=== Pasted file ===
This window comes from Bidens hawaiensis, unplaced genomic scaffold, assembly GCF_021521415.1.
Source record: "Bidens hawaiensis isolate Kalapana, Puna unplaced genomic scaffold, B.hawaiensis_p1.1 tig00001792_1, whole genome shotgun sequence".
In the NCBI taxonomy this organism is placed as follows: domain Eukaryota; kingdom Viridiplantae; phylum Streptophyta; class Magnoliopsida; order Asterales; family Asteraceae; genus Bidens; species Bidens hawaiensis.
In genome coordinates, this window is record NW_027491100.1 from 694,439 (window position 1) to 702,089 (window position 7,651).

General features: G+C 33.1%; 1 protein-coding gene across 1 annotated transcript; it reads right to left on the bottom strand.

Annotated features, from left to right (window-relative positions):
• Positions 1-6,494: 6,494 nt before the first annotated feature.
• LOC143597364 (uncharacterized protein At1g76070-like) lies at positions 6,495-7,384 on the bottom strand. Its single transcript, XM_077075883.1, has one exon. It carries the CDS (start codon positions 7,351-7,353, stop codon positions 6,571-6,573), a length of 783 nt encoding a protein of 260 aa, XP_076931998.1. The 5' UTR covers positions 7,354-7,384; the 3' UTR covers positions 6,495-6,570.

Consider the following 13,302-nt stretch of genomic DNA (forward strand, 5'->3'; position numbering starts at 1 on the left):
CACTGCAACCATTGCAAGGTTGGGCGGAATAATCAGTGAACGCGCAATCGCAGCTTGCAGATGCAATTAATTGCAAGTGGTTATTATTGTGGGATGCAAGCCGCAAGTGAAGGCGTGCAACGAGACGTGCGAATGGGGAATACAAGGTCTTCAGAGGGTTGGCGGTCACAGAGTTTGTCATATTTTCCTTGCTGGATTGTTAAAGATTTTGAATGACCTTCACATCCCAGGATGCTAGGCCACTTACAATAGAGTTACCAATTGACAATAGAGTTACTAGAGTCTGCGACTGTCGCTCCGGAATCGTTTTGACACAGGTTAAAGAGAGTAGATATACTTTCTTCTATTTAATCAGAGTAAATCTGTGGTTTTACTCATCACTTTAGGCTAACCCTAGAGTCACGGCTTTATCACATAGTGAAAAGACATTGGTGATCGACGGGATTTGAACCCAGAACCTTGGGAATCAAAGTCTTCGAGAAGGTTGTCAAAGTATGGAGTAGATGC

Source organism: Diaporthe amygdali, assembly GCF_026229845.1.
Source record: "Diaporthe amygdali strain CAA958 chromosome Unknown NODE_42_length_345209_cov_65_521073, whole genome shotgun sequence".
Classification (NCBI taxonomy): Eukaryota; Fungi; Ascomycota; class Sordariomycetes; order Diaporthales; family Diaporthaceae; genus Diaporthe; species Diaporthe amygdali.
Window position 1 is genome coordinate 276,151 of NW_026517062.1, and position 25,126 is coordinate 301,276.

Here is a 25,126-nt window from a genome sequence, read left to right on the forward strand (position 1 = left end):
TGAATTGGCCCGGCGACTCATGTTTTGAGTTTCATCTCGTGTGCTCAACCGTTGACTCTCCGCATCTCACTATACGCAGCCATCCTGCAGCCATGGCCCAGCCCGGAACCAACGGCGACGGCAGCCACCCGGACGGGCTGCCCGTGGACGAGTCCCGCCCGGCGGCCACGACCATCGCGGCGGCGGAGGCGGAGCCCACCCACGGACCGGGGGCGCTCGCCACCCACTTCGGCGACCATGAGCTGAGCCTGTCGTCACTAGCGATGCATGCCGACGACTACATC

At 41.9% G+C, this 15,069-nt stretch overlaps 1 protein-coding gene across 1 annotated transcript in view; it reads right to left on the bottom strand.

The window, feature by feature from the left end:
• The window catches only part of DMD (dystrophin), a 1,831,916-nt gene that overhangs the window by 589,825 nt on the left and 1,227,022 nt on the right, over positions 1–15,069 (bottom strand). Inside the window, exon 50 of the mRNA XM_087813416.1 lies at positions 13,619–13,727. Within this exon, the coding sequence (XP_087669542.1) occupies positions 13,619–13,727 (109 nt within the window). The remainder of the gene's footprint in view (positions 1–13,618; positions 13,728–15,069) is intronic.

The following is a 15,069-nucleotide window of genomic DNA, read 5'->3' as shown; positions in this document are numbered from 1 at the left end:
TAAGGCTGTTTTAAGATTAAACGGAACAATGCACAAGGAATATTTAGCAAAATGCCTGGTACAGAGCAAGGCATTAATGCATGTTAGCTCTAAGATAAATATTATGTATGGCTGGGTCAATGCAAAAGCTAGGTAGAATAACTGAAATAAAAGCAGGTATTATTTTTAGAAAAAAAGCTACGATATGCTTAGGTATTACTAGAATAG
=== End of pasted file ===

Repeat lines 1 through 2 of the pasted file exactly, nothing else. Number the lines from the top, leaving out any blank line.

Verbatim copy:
This window comes from Bidens hawaiensis, unplaced genomic scaffold, assembly GCF_021521415.1.
Source record: "Bidens hawaiensis isolate Kalapana, Puna unplaced genomic scaffold, B.hawaiensis_p1.1 tig00001792_1, whole genome shotgun sequence".